This post is one of a series from professor Nisse Goldberg's Plant Taxonomy students at Jacksonville University. FNPS blogger Laurie Sheldon assisted the students individually with their initial drafts, and provided them with editorial feedback and guidance for content development.
Leaf: simple, entire, alternate (leaves on opposite sides of the stem and do not attach at the same point), and spiral (rotating in position along the stem)
Flower: bisexual or unisexual, radial, usually small and pale
Fruit: berry-like drupe
Members of the family Lauraceae are mostly trees and shrubs, with one genus (Cassytha) that is a parasitic vine. Many are rich in aromatic ethereal oils that have terpenoids and alkaloids (organic chemicals that have many uses to the plant, including defense). This family consists of 50 genera, 8 of which are found here in Florida. The red bay (Persea borbonia var. borbonia, Fig. 1), silk bay (P. borbonia var. humilis, Fig. 2), and swamp bay (P. palustris, Fig. 3) are native to Florida. The leaves of red bay are white on their lower surface as compared to the lower surface of the silk bay leaves, which are a rusty or copper color. Both varieties of P. borbonia have small hairs on the lower surface of the leaves, giving them a silky texture, while P. palustris has relatively larger hairs on its leaves. Red bay has been devastated in recent years by a fungal infection called laurel wilt (Raffaelea lauricola) which is carried by the ambrosia beetle (Xyleborus glabratus). This disease affects the vascular system of the plant, which transports nutrients and water throughout the plant.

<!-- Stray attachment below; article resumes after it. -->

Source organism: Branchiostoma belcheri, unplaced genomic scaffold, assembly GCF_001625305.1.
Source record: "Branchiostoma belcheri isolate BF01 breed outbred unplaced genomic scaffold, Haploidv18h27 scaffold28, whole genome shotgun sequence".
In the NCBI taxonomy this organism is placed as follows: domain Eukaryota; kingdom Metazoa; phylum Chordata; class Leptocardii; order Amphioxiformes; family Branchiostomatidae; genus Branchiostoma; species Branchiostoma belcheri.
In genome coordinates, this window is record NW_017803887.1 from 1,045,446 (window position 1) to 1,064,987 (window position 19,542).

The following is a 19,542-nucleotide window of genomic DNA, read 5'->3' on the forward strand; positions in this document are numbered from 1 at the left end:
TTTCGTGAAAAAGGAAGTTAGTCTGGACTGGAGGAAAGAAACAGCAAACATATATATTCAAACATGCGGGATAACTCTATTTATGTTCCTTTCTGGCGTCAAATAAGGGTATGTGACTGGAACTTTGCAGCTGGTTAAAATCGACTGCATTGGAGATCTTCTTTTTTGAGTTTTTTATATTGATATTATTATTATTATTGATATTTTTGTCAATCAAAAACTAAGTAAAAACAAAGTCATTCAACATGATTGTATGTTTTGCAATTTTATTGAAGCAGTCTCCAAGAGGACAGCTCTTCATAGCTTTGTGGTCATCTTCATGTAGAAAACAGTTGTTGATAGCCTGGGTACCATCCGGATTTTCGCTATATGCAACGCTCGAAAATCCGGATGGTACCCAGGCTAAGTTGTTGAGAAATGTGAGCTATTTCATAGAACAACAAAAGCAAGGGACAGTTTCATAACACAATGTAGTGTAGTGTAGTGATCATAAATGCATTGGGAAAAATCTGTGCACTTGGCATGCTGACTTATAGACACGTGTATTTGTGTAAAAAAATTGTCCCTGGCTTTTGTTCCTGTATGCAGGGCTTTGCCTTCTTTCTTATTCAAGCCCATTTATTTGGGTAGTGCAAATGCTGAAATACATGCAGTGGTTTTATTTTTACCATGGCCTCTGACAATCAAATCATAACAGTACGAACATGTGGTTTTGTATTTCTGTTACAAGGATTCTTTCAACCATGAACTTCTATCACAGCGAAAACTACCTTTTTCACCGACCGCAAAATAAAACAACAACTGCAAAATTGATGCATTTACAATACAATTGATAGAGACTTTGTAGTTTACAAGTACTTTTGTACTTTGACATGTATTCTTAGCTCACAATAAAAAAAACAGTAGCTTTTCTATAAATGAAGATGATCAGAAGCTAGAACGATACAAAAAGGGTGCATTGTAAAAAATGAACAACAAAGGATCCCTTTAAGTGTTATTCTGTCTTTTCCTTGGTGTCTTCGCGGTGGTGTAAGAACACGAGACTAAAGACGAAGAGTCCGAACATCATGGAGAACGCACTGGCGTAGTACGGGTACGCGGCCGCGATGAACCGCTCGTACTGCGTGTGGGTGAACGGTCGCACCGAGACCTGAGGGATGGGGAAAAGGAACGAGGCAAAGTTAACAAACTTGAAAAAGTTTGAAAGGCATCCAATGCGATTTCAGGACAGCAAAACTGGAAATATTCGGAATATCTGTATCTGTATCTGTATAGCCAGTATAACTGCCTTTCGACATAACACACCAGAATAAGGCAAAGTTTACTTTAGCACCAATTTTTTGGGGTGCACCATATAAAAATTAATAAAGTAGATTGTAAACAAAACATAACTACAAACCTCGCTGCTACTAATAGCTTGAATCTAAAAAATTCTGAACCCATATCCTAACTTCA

Other well-known species of this family in our region are the native sassafras tree (Sassafras albidum, Fig. 4), the avocado (Persea americana), and the non-native camphor tree (Cinnamomum camphora). Sassafras is unique in that it can bear three different shapes of leaves on the same tree, a condition known as heterophylly. Other more rare species of Lauraceae in our area include those of the genera Cassytha and Lindera (spicebush).
• Many members of this family are used as spice plants,
including Laurus nobilis (bay leaves), Cinnamomum
verum (cinnamon), C. camphora, and S. albidium.
• The leaves of Laurus nobilis, the bay laurel, were formed
into crowns by the ancient Greeks.
• Members of the genus Pleurothyrium have a symbiotic
relationship with ants that protect the tree.
Judd, WS, Campbell, SC, Kellogg, EA, Stevens, PF, and Donoghue, ML. 2008. Plant systematics: A
phylogenetic approach. Sinauer Associates, Inc. Massachusetts, USA.
Wunderlin, RP and Hansen, BF. 1998. Guide to the Vascular Plants of Florida. Gainesville: University
USDA Forest Health Protection. "Laurel Wilt." US Forest Service. USDA Forest Service - Forest Health
Protection, Southern Region, 04 Mar. 2012. Web. 06 Apr. 2012.
Figure 1. http://aquilegia.uchicago.edu/naturalsystems/class/plantsystematics/photos/0102.jpg
Figure 2. http://florida.plantatlas.usf.edu/Photo.aspx?id=14552
Figure 3. http://herbarium.biol.sc.edu/herb/PP/Persea_palustris1.jpg
Figure 4. http://aquilegia.uchicago.edu/naturalsystems/class/plantsystematics/photos/0104.jpg